Burger said Silverstein "has bid on so many things" over the course of the pandemic only to lose out to buyers with stronger stomachs for risk.
"Michael comes in here and is pretty aggressive and now looks so smart because the market has kept moving up and up and up," Burger said. "So he’s done a great job of picking up some assets, and the market’s moved beyond where he’s been. It’s just been tough for all of us. We’ve been in on tons of multifamily, tons of office buildings and we’ve just been unsuccessful, not just in New York but in a lot of other markets."
Shvo said his backers in his transactions have been largely German pension funds — his partner in the Transamerica deal was Deutsche Finance — and they have been eager to invest in the wake of Covid-19, and with a longer return timeline, they can be patient waiting out the recovery.
"Peak of Covid, I get a call from one of our pension fund investors in Germany. They asked me, 'Is there blood on the streets?' Everybody wants to see blood on the streets," Shvo said. "And I said, 'Yeah, there’s blood on the streets, but not on the streets we want to buy real estate.'"
The flood of capital into the real estate sector — particularly from Germany and South Korea, Brown pointed out — has led to bidding wars too rich for even Shvo's taste.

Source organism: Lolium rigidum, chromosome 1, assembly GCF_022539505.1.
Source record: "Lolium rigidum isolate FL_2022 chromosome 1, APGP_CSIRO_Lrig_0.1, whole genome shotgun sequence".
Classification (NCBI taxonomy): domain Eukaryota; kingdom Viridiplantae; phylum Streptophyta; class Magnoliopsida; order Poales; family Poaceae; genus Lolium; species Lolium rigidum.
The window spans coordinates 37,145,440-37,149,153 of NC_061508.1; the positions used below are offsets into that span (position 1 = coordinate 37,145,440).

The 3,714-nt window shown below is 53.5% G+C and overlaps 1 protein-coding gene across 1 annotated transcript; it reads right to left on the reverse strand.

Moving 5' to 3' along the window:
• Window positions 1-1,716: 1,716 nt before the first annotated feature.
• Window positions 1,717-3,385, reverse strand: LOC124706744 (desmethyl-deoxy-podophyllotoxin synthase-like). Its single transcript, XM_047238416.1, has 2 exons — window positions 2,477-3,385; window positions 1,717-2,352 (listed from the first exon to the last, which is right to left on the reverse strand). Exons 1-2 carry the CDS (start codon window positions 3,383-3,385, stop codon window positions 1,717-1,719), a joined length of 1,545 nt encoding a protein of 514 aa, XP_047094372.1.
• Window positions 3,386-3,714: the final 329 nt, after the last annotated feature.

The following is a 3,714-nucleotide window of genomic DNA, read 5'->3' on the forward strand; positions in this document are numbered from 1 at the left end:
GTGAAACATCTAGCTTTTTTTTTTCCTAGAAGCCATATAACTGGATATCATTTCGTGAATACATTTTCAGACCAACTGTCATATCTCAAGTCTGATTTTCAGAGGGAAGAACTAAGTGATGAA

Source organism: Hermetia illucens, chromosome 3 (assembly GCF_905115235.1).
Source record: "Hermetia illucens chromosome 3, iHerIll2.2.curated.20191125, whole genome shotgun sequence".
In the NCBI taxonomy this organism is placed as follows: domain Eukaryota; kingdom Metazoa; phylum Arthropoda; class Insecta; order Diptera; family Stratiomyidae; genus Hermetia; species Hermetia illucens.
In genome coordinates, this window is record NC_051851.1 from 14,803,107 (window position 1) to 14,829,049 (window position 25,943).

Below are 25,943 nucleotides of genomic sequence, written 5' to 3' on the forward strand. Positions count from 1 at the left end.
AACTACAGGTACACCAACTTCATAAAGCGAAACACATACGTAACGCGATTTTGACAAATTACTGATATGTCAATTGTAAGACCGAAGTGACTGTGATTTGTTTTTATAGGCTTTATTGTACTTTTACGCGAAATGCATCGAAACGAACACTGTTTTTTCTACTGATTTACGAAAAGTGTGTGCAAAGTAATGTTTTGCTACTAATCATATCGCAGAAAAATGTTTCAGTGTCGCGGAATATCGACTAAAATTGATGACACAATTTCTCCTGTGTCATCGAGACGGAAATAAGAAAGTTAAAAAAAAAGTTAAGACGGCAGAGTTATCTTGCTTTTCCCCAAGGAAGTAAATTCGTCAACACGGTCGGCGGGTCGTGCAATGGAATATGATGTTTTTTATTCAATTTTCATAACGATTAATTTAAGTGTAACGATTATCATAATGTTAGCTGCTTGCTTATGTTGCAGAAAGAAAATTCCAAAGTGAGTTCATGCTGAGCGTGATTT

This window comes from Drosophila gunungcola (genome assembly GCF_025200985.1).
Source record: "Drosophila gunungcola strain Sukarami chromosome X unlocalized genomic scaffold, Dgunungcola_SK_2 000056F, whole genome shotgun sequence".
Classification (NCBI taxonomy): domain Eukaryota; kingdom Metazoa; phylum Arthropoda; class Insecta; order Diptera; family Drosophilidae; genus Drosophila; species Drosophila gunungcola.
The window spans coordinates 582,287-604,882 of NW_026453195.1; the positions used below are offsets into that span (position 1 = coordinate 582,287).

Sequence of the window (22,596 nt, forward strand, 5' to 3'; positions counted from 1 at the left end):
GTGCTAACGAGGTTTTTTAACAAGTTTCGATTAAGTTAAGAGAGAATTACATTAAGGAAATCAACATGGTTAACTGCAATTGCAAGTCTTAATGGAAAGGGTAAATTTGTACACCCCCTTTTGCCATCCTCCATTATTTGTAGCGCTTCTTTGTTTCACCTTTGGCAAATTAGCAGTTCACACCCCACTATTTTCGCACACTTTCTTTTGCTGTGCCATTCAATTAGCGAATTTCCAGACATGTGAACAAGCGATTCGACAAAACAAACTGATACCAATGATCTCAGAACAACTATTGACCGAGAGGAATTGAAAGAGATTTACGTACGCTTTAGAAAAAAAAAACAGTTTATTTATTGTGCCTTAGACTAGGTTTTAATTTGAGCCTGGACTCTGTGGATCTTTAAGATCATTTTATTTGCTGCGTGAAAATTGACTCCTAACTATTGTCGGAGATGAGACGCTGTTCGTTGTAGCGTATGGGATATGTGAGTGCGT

"We’ve bid on two properties that just traded, and I’m a fairly aggressive buyer, and we lost. And I was really shocked that we lost, because we felt that we were fully priced in and priced on my eternal optimism," Shvo said. "The buyers there just have return requirements that, I don’t know how that capital is investing."
"Everyone, take note," Burger quipped in response. "When Michael is losing bids, the end is near."
The aggressiveness from investors had bled into hunger for new buildings. One Manhattan West was just one of a number of billion-dollar transactions to make headlines last month, and capital sources with equity in ground-up sites have taken notice.
John Schoback, a director of asset management for Hines who covers the Northeast, said the flight-to-quality pull is so powerful that his company is confident partnering on two speculative office developments: One Madison Avenue with SL Green and 555 Greenwich with Norges Bank and Trinity Church.
"A big theme of ours throughout Covid is capital acceleration," Schoback said. "What was a lease-driven capital play is now more thought of as, 'We need to do this spec, and we need to do it now.'"
The omicron variant has led to record infection rates and is straining the local health system, and the pandemic is still a reality major property owners must face, they acknowledged.
"There’s an element where it does feel like every time we get to the 5-yard line, we sort of get a penalty called and we’re back to the 20, and so we’re going through that right now," said Brown, who added that New York's activity, both on the streets and in the market, has surged back to the top of the class.
"The irony is, you leave New York and you go to a bunch of the other, competing gateway markets in the U.S., and forget recovered; New York feels way past where the fundamentals feel in most other markets," he said. "In terms of actual activity, people’s behaviors in terms of thinking about from an office perspective, taking new leases, committing to space, that’s well in advance of most other places."